BAKERSFIELD, Calif. — Hatchimals were the hottest toy around the holidays and now they are the focus of a class-action lawsuit.
Jodie Hejduk of Bakersfield, Calif., filed a class-action lawsuit against Spin Master, the maker of Hatchimals, CNBC reports.
According to Hejduk, the Hatchimal toy she purchased for her daughter allegedly never hatched.
“Millions of children and families across the globe were sourly disappointed with coal in their stockings, in the form of a bait-and-switch marketing scheme perpetrated by Spin Master, the manufacturers of this Christmas season’s ‘it’ gift, Hatchimals,” the lawsuit said.
“Spin Master knew that the ‘hatching’ was one of the primary draws of the toy. One of the company’s senior vice presidents recognized that getting the toy to hatch ‘resonates well with kids’ and that since children do not know what is inside of the egg ‘they get excited about what they may get.’ This excitement was replaced with extreme disappointment for the many children when their Hatchimals did not hatch.”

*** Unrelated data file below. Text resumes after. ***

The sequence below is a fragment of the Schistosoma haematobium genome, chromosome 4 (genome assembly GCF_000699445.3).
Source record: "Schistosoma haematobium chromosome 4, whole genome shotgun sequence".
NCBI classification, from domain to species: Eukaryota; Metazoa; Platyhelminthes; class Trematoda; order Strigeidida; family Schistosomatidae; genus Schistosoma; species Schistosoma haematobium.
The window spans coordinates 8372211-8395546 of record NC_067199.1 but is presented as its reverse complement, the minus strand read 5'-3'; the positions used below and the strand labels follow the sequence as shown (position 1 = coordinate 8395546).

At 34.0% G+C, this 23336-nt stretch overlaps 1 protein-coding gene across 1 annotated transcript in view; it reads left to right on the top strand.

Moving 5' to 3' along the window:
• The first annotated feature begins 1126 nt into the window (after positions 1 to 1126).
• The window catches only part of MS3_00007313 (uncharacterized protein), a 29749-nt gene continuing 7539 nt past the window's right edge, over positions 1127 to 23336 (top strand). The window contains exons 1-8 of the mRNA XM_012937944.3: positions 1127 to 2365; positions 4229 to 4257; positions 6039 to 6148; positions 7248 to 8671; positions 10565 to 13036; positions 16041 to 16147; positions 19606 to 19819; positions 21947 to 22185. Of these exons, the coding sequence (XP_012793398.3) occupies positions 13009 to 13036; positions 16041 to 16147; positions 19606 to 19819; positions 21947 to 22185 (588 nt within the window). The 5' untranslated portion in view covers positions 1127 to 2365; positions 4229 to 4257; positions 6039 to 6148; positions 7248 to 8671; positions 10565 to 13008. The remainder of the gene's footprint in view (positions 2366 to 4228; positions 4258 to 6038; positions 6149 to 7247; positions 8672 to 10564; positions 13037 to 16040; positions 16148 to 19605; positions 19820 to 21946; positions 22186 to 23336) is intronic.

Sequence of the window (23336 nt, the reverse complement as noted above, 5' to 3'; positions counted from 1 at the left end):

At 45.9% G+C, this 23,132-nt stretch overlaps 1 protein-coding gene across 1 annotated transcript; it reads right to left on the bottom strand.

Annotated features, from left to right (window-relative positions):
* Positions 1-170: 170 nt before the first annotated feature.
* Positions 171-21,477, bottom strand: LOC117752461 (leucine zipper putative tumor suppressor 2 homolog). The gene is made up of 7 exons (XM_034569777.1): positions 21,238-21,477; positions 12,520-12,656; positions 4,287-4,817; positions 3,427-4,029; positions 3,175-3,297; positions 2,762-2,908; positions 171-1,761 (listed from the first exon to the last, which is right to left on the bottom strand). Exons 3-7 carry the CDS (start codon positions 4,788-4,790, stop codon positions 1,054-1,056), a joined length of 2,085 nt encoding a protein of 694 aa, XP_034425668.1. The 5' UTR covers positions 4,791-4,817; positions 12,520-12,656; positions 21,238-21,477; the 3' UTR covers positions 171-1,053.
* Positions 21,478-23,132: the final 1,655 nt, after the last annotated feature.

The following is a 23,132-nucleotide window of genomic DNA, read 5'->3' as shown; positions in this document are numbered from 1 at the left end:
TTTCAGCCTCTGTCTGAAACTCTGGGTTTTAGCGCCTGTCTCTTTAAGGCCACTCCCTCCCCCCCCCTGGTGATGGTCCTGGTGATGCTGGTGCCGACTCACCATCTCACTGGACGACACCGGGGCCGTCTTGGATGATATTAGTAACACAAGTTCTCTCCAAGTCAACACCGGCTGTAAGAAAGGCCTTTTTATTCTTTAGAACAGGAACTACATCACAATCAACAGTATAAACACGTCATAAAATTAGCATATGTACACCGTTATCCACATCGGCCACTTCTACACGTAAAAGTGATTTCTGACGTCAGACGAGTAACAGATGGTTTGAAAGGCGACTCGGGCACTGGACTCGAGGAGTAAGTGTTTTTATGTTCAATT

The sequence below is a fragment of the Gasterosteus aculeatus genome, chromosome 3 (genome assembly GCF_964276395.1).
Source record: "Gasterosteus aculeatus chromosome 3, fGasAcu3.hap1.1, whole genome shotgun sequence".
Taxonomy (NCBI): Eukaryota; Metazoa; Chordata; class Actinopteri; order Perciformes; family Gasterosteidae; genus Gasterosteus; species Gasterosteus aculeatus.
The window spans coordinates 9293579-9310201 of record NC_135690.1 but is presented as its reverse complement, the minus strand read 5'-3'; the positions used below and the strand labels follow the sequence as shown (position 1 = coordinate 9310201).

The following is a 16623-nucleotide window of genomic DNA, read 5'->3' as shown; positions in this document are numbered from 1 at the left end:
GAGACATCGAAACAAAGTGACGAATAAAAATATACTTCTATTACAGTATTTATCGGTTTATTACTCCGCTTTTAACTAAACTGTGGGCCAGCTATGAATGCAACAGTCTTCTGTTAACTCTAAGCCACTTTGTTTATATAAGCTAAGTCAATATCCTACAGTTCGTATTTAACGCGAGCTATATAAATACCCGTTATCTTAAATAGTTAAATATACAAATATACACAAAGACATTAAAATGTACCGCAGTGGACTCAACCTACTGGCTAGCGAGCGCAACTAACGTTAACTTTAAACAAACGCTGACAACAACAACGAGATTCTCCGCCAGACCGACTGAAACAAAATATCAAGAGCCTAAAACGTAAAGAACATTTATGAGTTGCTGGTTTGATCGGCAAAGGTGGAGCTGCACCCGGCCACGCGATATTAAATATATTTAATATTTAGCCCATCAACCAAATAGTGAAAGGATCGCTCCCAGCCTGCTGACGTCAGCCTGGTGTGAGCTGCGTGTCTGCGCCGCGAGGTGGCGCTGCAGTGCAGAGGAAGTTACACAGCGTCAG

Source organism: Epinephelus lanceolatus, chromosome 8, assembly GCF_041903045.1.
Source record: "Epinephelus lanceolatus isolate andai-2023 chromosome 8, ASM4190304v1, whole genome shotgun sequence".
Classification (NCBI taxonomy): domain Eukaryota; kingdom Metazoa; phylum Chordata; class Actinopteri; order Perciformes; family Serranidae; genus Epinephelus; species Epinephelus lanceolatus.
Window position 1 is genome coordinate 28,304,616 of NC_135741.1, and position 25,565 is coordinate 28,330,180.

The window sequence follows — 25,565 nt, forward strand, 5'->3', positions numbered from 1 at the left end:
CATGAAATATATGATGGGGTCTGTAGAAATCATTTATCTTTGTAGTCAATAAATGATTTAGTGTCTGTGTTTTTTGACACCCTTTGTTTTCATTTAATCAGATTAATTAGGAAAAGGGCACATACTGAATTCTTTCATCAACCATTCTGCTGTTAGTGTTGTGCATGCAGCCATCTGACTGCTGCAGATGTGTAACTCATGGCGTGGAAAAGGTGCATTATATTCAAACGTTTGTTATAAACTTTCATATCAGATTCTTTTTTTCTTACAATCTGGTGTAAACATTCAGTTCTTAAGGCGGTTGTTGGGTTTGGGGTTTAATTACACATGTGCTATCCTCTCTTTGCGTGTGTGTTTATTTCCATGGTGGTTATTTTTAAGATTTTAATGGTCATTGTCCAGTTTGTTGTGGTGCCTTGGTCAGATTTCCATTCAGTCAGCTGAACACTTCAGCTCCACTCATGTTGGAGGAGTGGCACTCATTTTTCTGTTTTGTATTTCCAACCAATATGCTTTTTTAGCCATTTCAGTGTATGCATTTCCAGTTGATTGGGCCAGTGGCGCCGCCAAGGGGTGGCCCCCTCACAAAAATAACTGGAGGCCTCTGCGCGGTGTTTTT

Hatchimals are a toy that is supposed to “hatch” from an egg when children knock, tap, or rub on the shell after about 30 minutes of playtime. The Hatchimal inside responds with lights and sounds and eventually hatches into a creature kids can talk and engage with.
In a statement to CNBC, Spin Master’s executive vice president and general counsel, Christopher Harris, said the company stands behind its products and that the response was “overwhelmingly positive.”
“Given the popularity of Hatchimals and the overwhelmingly positive consumer response, a large number of Hatchimals were purchased as gifts and opened on Christmas Day. As a result, the Company experienced a higher than anticipated number of consumer calls over the holiday period,” Harris said.
A Hatchimal costs about $50, depending on the retailer.AlertMe